Florida Republicans Focus on Tax Cuts, Education

 

As Republicans take over Florida government for the first time since Reconstruction, the talk is all of tax cuts and education.

The GOP now controls both houses of the legislature, the governor's office and the elected state cabinet a first for any southern state. It is out to make a good impression, and ready to do something voters will remember.

House Speaker John Thrasher says the planned tax cuts are likely to be the largest ever granted in the state's history. Gov. Jeb Bush has proposed a $1.2 million tax relief package that includes a property tax cut and a $50 reduction of utility bills.

Tax relief and education initiatives form twin centerpieces of the new governor's first budget, which was being unveiled Tuesday. Bush's lieutenant governor, former Education Commissioner Frank Brogan, is taking a significant role in crafting his education policies.

Democrats in the legislature, who are greatly outnumbered by Republicans, are likely to oppose most tax relief proposals. They say they would rather see the money go into education and social services programs where the state's needs are not being met.

Children need textbooks and the social workers who protect the state's most vulnerable children need more money, the Democrats say. Republicans don't disagree, but also say Floridians need tax breaks.

Bush's move to grant tax relief and increase the money the state spends on education and protecting its children will be made easier this year because of a windfall the state is getting from its settlement of a lawsuit against the nation's tobacco companies.

The settlement will give Florida an additional $3.7-billion over the next five years money that comes at the same time the state's economy has shown healthy enough growth to produce an unexpected $1.3-billion increase in tax collections.

Bush and legislative leaders want to create an endowment named for former Gov. Lawton Chiles, who died three weeks before he was to leave office. A $1.1-billion first year contribution will grow to $2-billion and fund programs for children health, child welfare and programs for senior citizens if legislators approve the plan.

The shape of this year's tax breaks remains to be determined. One of last year's tax breaks is likely to be continued a proposal that lifts all sales taxes on clothing purchases of $50 or less during a one week period in August when Florida's children are getting ready to return to the classroom.

Legislators are also looking at eliminating a $100-million surcharge on alcoholic beverages. The "by the drink" tax has been enormously unpopular with restaurant and bar owners around the state.

There is broad support among Republican legislators for school vouchers, but many observers expect Democratic opposition to force a compromise that will see vouchers only in inner city areas where schools are failing.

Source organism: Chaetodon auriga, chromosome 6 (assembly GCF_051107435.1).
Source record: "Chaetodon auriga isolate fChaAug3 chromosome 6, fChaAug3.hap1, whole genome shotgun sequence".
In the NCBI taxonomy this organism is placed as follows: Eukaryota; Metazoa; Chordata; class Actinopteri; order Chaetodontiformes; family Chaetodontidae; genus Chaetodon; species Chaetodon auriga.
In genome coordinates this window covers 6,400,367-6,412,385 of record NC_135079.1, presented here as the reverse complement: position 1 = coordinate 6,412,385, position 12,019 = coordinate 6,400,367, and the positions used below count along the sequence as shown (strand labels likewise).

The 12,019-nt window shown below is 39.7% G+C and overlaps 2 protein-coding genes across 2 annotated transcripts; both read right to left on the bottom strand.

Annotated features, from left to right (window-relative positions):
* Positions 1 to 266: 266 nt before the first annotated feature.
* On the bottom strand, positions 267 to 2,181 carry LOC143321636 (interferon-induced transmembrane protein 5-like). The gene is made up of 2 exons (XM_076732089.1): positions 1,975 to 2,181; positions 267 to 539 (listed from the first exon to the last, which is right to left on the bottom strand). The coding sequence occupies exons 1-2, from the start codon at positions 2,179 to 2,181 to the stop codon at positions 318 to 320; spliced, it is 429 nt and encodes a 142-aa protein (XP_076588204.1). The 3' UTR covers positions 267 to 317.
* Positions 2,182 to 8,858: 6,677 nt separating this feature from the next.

Teacher unions strenuously oppose vouchers, saying they believe putting public money into private schools will seriously jeopardize the state's public schools.

Legislators are also moving ahead with a school readiness program that would establish entry standards for kindergarten students. Similar legislation was offered by Republican leaders in the house last year but failed after a proposal to use tax dollars to send children to private day care programs was attached. This year the readiness proposal is moving through committees without the controversial voucher provision.

Lawmakers are also taking a hard look at the state lottery.

Late last year outgoing Lottery Secretary Marcia Mann agreed to take Florida into Powerball, the multi state lottery game that is now available in 20 states and the District of Columbia. Other large states, including Texas, have rejected the game because its weekly drawing competes head-to-head with Saturday night Lotto drawings that are typically the biggest money raisers a lottery can have.

Bush has temporarily derailed the multi-state plan while his transition chief examines its impact, but legislators say they may pass a law that forbids multi-state games if the governor allows it to proceed.

Democrats and Common Cause, the citizen's lobby, are calling for campaign finance reforms that would end the flow of soft money into campaigns before the 2000 elections when term limits that restrict state leaders to eight years in office will bring a mass exodus of legislators and other office holders.

Senate President Toni Jennings wants to cap individual contributions to political parties at $5,000. The absence of limits on party contributions resulted in an unprecedented spending spree during the 1998 elections, but Republicans in the legislature seem reluctant to change the rules now that they are in control.

Democrats see Jennings' proposal as an opportunity to drive a wedge in Republican ranks. They are supporting the cap, setting the stage for a high profile squabble.

 
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